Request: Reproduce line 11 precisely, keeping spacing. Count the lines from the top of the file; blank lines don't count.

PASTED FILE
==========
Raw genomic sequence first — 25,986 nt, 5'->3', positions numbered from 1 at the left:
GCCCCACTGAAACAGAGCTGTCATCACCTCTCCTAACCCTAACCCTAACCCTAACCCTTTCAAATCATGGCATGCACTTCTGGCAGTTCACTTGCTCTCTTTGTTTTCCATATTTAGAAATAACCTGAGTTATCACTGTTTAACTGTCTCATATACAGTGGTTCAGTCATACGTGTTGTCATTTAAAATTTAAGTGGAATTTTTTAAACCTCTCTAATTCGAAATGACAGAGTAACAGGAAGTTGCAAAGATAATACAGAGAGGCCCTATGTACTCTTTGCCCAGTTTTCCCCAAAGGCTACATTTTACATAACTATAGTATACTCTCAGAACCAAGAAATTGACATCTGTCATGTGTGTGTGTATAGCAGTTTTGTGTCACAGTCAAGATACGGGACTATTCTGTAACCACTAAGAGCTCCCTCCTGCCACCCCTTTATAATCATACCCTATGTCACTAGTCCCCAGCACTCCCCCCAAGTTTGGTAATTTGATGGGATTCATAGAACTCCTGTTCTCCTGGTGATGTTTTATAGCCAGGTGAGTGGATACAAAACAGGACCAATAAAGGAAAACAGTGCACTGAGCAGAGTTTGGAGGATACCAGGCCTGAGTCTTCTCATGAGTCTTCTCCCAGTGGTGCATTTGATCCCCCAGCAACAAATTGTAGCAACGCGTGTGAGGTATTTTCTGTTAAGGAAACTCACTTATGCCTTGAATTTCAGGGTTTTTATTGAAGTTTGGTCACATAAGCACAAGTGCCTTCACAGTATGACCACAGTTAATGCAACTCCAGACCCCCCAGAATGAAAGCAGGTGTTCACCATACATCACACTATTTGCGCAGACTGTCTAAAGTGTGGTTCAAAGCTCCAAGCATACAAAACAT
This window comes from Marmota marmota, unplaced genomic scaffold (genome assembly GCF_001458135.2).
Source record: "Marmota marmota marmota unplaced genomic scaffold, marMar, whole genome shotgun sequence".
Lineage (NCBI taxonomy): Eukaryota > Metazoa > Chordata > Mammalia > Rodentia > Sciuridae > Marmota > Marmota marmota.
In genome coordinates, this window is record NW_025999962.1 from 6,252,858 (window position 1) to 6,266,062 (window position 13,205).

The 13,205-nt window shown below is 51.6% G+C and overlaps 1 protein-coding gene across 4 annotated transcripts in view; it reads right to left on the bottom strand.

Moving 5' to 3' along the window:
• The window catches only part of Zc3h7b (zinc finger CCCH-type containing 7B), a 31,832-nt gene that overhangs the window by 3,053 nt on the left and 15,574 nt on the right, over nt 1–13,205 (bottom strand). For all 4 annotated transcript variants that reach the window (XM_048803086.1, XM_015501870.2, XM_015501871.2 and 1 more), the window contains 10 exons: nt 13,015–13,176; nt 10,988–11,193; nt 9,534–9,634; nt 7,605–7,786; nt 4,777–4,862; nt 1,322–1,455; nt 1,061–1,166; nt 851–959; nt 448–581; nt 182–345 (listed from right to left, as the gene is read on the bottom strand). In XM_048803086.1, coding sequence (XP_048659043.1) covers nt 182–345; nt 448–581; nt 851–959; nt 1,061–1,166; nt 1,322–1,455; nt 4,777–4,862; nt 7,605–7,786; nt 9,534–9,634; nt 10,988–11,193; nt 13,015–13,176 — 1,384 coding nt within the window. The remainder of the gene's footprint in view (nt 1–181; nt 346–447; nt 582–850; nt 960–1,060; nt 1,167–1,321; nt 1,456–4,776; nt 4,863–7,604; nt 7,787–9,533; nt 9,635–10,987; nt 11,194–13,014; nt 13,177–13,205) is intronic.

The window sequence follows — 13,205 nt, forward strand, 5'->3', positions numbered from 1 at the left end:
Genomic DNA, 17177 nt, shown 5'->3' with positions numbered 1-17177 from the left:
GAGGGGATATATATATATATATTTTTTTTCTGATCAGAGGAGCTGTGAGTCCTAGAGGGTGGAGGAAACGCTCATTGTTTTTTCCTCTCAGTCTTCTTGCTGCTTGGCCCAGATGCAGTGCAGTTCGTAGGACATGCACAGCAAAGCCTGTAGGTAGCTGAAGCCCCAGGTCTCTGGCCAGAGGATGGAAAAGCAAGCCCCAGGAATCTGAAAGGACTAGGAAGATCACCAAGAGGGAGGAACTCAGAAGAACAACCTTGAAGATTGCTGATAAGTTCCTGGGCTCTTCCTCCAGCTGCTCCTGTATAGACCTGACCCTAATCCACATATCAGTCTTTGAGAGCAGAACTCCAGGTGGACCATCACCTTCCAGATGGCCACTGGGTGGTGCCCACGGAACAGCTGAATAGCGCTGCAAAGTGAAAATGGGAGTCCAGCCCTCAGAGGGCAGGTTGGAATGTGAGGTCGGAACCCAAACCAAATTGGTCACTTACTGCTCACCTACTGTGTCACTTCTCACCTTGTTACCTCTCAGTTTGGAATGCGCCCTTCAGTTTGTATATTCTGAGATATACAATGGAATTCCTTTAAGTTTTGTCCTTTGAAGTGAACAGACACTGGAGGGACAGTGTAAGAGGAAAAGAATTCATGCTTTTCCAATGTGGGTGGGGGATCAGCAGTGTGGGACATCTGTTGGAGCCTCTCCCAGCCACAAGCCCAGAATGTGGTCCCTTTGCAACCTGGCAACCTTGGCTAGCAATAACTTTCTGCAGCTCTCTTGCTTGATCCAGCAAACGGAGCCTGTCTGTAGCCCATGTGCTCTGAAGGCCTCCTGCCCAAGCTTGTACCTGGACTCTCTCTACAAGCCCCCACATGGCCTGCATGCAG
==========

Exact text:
Genomic DNA, 17177 nt, shown 5'->3' with positions numbered 1-17177 from the left: